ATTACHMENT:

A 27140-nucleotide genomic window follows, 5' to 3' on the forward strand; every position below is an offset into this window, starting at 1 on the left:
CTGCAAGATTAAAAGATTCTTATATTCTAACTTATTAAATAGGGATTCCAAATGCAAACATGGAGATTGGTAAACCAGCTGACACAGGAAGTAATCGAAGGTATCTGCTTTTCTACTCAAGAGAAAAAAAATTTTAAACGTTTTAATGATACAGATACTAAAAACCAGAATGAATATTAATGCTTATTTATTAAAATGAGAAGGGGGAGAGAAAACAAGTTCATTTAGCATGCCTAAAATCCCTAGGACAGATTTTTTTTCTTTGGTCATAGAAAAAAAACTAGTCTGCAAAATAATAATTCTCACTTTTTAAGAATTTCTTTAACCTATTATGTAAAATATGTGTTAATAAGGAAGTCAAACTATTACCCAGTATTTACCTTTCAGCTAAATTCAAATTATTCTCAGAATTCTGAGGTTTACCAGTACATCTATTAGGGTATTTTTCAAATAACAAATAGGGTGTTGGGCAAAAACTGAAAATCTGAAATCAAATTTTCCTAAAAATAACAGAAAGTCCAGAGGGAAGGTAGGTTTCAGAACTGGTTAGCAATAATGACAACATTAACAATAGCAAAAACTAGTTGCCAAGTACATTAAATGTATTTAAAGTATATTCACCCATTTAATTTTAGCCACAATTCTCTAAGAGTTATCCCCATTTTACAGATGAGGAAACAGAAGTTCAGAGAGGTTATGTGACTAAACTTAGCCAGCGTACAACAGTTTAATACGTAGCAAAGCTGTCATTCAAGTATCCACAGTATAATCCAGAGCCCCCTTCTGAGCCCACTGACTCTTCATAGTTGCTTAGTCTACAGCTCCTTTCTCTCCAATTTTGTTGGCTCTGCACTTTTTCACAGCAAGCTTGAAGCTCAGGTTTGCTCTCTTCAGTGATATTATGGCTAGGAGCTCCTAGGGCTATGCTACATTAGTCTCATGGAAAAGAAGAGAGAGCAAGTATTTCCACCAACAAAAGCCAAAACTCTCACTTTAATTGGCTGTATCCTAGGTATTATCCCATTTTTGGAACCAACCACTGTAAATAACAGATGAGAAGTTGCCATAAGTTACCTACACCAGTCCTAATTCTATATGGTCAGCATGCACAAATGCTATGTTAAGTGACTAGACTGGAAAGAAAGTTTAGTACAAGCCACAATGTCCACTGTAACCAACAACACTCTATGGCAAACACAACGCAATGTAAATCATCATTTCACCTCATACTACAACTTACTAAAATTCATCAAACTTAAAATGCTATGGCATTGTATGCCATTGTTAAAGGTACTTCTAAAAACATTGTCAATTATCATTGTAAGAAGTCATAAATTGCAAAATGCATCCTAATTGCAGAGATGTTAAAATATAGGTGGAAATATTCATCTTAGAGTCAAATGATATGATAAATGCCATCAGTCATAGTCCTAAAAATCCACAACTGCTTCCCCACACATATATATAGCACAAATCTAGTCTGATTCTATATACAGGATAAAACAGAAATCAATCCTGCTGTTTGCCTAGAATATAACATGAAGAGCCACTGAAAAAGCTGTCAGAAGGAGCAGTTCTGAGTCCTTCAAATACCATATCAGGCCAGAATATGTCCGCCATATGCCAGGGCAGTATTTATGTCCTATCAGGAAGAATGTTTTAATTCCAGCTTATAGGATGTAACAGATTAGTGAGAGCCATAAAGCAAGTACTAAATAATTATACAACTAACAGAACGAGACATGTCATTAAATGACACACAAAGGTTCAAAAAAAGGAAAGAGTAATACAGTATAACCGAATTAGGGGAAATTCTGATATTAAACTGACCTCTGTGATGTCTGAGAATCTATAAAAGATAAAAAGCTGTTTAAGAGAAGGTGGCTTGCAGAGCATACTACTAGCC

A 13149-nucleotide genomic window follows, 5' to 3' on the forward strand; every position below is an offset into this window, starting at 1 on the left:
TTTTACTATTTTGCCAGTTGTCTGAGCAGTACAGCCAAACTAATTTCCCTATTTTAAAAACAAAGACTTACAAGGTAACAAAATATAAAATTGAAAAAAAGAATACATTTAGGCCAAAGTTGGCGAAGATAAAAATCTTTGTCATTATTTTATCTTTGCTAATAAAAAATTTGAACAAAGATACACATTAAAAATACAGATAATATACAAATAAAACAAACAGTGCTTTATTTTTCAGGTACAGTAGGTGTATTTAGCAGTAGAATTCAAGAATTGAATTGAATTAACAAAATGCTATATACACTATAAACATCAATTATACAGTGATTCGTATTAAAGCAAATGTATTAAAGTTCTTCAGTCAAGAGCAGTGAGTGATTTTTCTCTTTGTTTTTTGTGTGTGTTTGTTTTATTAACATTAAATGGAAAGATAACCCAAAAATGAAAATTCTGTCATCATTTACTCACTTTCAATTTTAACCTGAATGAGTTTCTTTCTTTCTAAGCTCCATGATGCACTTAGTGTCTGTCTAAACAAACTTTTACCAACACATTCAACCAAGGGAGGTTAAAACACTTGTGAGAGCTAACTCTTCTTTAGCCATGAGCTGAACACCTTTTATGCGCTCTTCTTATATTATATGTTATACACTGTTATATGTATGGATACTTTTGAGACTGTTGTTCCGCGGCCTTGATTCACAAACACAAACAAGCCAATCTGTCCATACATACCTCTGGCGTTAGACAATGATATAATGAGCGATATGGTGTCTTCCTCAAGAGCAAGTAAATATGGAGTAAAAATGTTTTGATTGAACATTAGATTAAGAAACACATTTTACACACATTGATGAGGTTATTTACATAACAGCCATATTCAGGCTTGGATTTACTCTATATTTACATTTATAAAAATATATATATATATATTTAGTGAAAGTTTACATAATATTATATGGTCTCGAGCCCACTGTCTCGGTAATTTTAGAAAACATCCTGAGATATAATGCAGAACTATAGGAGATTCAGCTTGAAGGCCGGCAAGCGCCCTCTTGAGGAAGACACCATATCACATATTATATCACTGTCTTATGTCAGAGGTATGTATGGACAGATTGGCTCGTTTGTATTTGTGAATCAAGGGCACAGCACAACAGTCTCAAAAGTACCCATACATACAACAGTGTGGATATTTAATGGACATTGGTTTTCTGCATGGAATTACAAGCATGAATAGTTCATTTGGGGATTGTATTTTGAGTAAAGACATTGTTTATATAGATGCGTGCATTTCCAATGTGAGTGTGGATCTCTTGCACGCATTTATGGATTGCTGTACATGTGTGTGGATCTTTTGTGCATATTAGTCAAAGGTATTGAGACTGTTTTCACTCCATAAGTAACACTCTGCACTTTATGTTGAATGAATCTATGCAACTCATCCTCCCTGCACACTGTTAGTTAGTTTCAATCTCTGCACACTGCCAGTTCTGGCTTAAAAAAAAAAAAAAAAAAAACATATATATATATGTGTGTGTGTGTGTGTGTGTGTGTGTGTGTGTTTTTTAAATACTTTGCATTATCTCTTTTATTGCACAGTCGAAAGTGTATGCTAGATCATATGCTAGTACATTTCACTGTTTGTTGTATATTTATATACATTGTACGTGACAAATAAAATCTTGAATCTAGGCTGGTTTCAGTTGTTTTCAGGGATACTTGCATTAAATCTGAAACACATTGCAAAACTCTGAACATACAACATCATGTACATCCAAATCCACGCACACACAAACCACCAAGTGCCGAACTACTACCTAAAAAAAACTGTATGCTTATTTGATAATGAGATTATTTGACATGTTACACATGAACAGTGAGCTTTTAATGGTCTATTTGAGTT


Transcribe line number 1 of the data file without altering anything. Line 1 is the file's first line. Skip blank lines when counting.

A 27140-nucleotide genomic window follows, 5' to 3' on the forward strand; every position below is an offset into this window, starting at 1 on the left: